My slug died. No, not the sort that shrivels up when it comes across salt, but my Linksys NSLU2.
As it turns out, the power supply is known to be a bit flaky. Again, dodgy electrolytic capacitors. Who’d have thought it, eh?
The challenge this time was cracking the case open. It’s a wall-wart power supply, and these things are generally glued shut from the inside. With the aid of a (very) sharp knife, I managed to cut open enough of it to stand a chance of prising the rest apart.
And lo, another popped 1000uF 10V capacitor.
See the bulge on the green capacitor on the far left? Exactly.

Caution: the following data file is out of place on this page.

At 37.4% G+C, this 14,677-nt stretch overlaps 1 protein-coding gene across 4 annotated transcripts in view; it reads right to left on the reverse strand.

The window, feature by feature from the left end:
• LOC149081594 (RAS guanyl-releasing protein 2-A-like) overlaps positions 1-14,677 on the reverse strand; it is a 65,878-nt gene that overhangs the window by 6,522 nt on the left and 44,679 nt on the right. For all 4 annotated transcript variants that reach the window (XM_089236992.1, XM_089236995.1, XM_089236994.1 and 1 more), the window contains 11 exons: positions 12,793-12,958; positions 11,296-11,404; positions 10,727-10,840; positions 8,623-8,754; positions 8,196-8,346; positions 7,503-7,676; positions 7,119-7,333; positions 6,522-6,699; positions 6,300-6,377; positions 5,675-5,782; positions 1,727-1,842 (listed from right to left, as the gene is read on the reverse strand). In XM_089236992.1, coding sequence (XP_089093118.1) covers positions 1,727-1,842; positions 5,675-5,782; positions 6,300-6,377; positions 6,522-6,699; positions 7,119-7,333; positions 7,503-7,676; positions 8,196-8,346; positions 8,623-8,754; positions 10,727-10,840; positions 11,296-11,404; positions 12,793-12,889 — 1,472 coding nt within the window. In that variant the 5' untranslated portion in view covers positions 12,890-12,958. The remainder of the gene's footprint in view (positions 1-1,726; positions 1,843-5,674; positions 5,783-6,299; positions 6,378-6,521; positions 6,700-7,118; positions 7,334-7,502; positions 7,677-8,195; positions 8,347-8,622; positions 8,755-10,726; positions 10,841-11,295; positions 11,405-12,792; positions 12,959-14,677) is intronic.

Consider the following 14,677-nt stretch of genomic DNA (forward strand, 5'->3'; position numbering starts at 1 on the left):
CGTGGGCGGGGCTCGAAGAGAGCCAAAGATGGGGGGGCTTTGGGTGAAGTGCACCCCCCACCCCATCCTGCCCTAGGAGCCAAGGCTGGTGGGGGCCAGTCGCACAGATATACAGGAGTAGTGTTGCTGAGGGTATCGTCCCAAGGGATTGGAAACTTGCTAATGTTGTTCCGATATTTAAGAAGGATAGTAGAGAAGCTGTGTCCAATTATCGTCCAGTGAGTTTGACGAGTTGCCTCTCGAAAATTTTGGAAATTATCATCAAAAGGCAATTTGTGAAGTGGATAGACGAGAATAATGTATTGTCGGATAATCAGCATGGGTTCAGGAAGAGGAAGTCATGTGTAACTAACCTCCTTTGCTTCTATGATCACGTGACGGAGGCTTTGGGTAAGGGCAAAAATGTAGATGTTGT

After making sure that the large 400 volt capacitor was discharged (yes, really), I replaced the popped capacitor with one I had lying around, and (very) carefully gave it a whirl. Perfect.
Since there’s another capacitor of the same type on the board, and since I didn’t use a brand new component to replace it, I didn’t really fancy sticking the thing back together with glue. But copious amounts of electrical tape should do the trick for now.
The slug lives.
Disclaimer: Since we’re dealing with high voltages here, I really ought to say that high voltages are dangerous and that power supplies are glued shut for a reason. Unless you really know what you’re doing, don’t mess with the mains. Switch mode power supplies contain high voltages even after they are unplugged from the mains. Mains electricity can and does kill people. I will not be responsible for any injuries or death which you bring upon yourself or others because you didn’t use your brain.